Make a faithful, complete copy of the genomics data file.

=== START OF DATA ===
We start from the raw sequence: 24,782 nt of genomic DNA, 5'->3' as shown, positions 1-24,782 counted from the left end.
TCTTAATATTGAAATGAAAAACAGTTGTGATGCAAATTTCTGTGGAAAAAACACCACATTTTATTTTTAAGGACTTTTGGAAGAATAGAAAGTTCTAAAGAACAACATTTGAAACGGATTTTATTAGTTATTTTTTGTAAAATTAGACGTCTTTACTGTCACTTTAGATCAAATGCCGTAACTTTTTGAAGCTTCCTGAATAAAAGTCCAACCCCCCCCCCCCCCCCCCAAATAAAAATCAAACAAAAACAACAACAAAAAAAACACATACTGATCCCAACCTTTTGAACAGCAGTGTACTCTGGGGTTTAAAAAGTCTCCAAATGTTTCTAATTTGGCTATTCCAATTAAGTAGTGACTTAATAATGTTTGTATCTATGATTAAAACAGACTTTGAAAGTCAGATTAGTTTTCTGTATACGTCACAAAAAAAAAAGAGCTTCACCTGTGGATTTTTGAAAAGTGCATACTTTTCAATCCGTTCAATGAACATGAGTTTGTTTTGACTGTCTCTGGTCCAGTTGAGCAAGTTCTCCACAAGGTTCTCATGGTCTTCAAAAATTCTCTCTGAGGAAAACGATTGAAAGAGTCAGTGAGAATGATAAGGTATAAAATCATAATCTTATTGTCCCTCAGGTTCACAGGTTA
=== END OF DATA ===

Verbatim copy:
We start from the raw sequence: 24,782 nt of genomic DNA, 5'->3' as shown, positions 1-24,782 counted from the left end.
TCTTAATATTGAAATGAAAAACAGTTGTGATGCAAATTTCTGTGGAAAAAACACCACATTTTATTTTTAAGGACTTTTGGAAGAATAGAAAGTTCTAAAGAACAACATTTGAAACGGATTTTATTAGTTATTTTTTGTAAAATTAGACGTCTTTACTGTCACTTTAGATCAAATGCCGTAACTTTTTGAAGCTTCCTGAATAAAAGTCCAACCCCCCCCCCCCCCCCCCAAATAAAAATCAAACAAAAACAACAACAAAAAAAACACATACTGATCCCAACCTTTTGAACAGCAGTGTACTCTGGGGTTTAAAAAGTCTCCAAATGTTTCTAATTTGGCTATTCCAATTAAGTAGTGACTTAATAATGTTTGTATCTATGATTAAAACAGACTTTGAAAGTCAGATTAGTTTTCTGTATACGTCACAAAAAAAAAAGAGCTTCACCTGTGGATTTTTGAAAAGTGCATACTTTTCAATCCGTTCAATGAACATGAGTTTGTTTTGACTGTCTCTGGTCCAGTTGAGCAAGTTCTCCACAAGGTTCTCATGGTCTTCAAAAATTCTCTCTGAGGAAAACGATTGAAAGAGTCAGTGAGAATGATAAGGTATAAAATCATAATCTTATTGTCCCTCAGGTTCACAGGTTA